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Get Great Pictures in Yellowstone's Backcountry
Backpacking with a Heavy Load - and Liking IT!

by Theresa A. Husarik

There are as many reasons for venturing into the backcountry as there are destinations (one of my favorite backpacking areas is Yellowstone because of the abundant and accessible wildlife). Some people just like to be close to nature, while others enjoy the feeling of roughing it and living by their own means. Some like the health benefits of the vigorous hiking, and others like to go slowly and smell each flower. But one thing backpackers generally agree on is that it is better to scale down one's load to the absolute bare essentials.

Some tricks for lightening the load are the obvious such as taking only dried foods, bringing smaller versions of items (such as a 3/4 length sleeping pad), and using zip-lock baggies as containers. Even the not so obvious, like cutting the handle off one's toothbrush, are practiced in order to have a pack that weighs as little as possible. Most people wouldn't deliberately add 15 pounds to their load, but I wouldn't think of NOT doing it. Since a big part of my backcountry experience is bringing back fantastic pictures, my "essential" gear includes about 15 pounds of camera equipment. The rewards for trekking several miles with photo gear on your back are images of these amazing natural features without traffic jams blocking your enjoyment and causing undue stress on you or your intended subject.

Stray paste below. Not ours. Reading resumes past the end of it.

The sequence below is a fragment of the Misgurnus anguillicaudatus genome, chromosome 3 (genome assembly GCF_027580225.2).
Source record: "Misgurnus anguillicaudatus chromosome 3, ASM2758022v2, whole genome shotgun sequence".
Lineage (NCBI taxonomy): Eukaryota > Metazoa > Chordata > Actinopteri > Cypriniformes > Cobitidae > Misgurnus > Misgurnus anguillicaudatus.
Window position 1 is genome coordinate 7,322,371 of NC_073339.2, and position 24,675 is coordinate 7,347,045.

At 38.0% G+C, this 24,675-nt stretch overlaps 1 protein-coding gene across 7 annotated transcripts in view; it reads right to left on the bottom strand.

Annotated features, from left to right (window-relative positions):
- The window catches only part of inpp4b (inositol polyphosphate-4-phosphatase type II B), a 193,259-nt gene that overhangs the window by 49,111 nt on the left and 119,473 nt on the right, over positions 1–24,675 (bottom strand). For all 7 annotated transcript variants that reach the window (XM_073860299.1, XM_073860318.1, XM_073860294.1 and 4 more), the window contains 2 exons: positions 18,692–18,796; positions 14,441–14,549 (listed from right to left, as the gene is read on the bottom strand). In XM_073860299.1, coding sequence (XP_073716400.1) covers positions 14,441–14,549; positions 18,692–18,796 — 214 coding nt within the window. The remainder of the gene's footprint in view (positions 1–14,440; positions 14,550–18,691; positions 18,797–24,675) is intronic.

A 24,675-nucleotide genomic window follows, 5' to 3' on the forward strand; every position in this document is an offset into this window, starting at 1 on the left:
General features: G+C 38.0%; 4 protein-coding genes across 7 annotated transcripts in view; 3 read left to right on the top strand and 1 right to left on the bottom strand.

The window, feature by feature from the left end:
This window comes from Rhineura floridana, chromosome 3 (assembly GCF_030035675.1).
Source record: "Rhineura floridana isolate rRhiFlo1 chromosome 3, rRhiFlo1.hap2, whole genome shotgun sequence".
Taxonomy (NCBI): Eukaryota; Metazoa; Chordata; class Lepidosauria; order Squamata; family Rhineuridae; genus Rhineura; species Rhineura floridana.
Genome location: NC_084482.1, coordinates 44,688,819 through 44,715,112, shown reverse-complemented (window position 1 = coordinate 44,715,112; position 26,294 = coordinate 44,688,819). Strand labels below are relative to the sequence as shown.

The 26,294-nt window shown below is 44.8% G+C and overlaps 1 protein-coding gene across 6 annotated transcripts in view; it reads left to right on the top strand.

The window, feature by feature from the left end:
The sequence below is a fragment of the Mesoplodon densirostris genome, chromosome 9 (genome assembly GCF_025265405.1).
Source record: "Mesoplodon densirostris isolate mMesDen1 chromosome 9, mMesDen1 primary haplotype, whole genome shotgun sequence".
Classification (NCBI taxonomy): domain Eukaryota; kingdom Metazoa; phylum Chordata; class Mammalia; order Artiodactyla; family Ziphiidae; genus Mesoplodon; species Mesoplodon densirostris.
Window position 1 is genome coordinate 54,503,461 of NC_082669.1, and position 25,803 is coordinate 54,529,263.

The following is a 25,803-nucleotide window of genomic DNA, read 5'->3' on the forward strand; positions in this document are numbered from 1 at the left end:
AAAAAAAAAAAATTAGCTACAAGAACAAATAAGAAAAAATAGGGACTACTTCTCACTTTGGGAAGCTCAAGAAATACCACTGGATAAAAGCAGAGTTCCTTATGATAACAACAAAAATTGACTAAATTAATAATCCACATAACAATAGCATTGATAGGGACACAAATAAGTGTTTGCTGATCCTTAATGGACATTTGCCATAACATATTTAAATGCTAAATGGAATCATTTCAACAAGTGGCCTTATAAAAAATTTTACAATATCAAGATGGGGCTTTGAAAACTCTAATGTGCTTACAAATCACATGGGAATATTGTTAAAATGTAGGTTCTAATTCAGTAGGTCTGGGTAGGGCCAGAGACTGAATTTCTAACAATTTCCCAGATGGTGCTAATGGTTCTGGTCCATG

Deciding how much and what camera equipment you take with you will depend on how far you're going and for how long. You can only carry so much, so you probably won't want to take your entire inventory of camera gear. I usually pack a photo fanny pack that I wear in front along with my backpack on my back. In the fanny pack goes a 20-35 zoom, extension tube, small flash, cable release, film, filters (warming, soft focus, polarizer, colored polarizer, and star), small flashlight (for making notes or seeing your camera controls in the dark), pad of paper and pen.